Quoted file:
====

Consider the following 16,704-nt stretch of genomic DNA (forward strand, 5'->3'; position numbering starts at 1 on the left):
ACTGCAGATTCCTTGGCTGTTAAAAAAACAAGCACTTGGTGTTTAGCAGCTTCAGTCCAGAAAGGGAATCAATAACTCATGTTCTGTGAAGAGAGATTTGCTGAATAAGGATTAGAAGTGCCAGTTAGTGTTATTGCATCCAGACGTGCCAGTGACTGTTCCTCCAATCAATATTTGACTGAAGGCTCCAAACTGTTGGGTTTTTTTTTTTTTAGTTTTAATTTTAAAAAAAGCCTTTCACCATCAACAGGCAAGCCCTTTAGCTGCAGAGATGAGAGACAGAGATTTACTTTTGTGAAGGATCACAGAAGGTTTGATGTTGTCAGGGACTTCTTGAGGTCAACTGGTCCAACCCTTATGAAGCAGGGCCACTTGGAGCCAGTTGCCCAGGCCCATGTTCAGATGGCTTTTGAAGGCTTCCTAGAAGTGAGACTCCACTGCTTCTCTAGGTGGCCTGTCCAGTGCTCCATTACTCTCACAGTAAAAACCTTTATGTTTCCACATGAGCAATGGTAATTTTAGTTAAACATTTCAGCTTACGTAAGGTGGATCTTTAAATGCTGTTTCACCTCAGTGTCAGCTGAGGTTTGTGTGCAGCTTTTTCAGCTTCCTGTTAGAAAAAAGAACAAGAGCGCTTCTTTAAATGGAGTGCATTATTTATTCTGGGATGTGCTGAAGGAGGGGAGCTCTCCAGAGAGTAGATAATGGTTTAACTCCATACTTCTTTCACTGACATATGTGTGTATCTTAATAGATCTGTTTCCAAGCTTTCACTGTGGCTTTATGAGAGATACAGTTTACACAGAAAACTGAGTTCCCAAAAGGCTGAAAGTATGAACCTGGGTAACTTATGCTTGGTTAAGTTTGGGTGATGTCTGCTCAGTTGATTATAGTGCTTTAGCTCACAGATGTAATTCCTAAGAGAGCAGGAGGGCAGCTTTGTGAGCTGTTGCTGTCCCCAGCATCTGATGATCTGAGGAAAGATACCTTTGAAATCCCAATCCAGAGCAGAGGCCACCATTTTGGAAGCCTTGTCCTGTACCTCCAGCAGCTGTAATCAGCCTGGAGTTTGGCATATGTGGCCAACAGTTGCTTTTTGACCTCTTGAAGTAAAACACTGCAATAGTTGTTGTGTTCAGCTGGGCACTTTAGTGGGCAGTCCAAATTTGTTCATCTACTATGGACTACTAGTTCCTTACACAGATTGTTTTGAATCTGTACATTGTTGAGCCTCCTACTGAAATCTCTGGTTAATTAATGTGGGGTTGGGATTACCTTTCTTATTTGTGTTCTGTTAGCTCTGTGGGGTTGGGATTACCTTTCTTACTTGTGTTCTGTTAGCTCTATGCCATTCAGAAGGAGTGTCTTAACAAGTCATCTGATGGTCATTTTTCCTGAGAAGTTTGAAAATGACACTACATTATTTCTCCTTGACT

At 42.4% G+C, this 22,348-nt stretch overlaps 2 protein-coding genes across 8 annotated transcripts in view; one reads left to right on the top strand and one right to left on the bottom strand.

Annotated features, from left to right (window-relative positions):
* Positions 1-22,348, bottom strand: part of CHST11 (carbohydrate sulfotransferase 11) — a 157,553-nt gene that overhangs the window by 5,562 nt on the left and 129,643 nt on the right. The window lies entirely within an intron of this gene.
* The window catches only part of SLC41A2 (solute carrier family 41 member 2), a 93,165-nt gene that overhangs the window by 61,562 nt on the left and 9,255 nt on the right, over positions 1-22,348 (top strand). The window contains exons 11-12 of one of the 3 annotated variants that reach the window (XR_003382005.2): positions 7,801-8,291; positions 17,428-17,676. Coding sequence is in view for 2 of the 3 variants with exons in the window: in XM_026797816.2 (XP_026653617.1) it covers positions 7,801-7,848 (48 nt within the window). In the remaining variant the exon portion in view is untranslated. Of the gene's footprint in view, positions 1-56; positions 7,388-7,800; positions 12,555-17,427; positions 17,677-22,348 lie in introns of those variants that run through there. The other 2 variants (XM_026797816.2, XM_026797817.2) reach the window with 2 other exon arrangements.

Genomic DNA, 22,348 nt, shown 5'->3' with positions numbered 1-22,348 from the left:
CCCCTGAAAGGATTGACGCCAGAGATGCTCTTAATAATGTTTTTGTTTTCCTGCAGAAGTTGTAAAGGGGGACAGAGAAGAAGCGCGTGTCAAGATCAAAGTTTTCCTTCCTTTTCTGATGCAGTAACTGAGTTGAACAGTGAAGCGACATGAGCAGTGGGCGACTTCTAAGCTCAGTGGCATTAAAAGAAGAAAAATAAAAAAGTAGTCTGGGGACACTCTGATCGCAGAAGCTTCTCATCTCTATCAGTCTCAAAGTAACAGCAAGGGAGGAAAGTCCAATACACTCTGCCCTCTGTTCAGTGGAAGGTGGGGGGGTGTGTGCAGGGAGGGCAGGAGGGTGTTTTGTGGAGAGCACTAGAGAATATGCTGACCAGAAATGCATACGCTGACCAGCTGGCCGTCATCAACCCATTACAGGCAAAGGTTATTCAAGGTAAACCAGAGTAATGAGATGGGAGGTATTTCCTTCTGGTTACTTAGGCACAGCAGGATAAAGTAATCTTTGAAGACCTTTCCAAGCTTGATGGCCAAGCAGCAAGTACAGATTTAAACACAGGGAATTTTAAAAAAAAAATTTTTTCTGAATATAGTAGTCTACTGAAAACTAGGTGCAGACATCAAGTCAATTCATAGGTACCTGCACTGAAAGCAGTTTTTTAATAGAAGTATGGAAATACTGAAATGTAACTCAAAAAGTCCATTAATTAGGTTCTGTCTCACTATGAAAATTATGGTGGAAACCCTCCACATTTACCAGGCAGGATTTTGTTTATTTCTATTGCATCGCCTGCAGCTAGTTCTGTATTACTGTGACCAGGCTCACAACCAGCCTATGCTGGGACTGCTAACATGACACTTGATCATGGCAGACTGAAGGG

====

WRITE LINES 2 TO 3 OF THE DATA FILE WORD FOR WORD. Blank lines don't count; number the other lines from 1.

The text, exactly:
ACTGCAGATTCCTTGGCTGTTAAAAAAACAAGCACTTGGTGTTTAGCAGCTTCAGTCCAGAAAGGGAATCAATAACTCATGTTCTGTGAAGAGAGATTTGCTGAATAAGGATTAGAAGTGCCAGTTAGTGTTATTGCATCCAGACGTGCCAGTGACTGTTCCTCCAATCAATATTTGACTGAAGGCTCCAAACTGTTGGGTTTTTTTTTTTTTAGTTTTAATTTTAAAAAAAGCCTTTCACCATCAACAGGCAAGCCCTTTAGCTGCAGAGATGAGAGACAGAGATTTACTTTTGTGAAGGATCACAGAAGGTTTGATGTTGTCAGGGACTTCTTGAGGTCAACTGGTCCAACCCTTATGAAGCAGGGCCACTTGGAGCCAGTTGCCCAGGCCCATGTTCAGATGGCTTTTGAAGGCTTCCTAGAAGTGAGACTCCACTGCTTCTCTAGGTGGCCTGTCCAGTGCTCCATTACTCTCACAGTAAAAACCTTTATGTTTCCACATGAGCAATGGTAATTTTAGTTAAACATTTCAGCTTACGTAAGGTGGATCTTTAAATGCTGTTTCACCTCAGTGTCAGCTGAGGTTTGTGTGCAGCTTTTTCAGCTTCCTGTTAGAAAAAAGAACAAGAGCGCTTCTTTAAATGGAGTGCATTATTTATTCTGGGATGTGCTGAAGGAGGGGAGCTCTCCAGAGAGTAGATAATGGTTTAACTCCATACTTCTTTCACTGACATATGTGTGTATCTTAATAGATCTGTTTCCAAGCTTTCACTGTGGCTTTATGAGAGATACAGTTTACACAGAAAACTGAGTTCCCAAAAGGCTGAAAGTATGAACCTGGGTAACTTATGCTTGGTTAAGTTTGGGTGATGTCTGCTCAGTTGATTATAGTGCTTTAGCTCACAGATGTAATTCCTAAGAGAGCAGGAGGGCAGCTTTGTGAGCTGTTGCTGTCCCCAGCATCTGATGATCTGAGGAAAGATACCTTTGAAATCCCAATCCAGAGCAGAGGCCACCATTTTGGAAGCCTTGTCCTGTACCTCCAGCAGCTGTAATCAGCCTGGAGTTTGGCATATGTGGCCAACAGTTGCTTTTTGACCTCTTGAAGTAAAACACTGCAATAGTTGTTGTGTTCAGCTGGGCACTTTAGTGGGCAGTCCAAATTTGTTCATCTACTATGGACTACTAGTTCCTTACACAGATTGTTTTGAATCTGTACATTGTTGAGCCTCCTACTGAAATCTCTGGTTAATTAATGTGGGGTTGGGATTACCTTTCTTATTTGTGTTCTGTTAGCTCTGTGGGGTTGGGATTACCTTTCTTACTTGTGTTCTGTTAGCTCTATGCCATTCAGAAGGAGTGTCTTAACAAGTCATCTGATGGTCATTTTTCCTGAGAAGTTTGAAAATGACACTACATTATTTCTCCTTGACT

At 42.4% G+C, this 22,348-nt stretch overlaps 2 protein-coding genes across 8 annotated transcripts in view; one reads left to right on the top strand and one right to left on the bottom strand.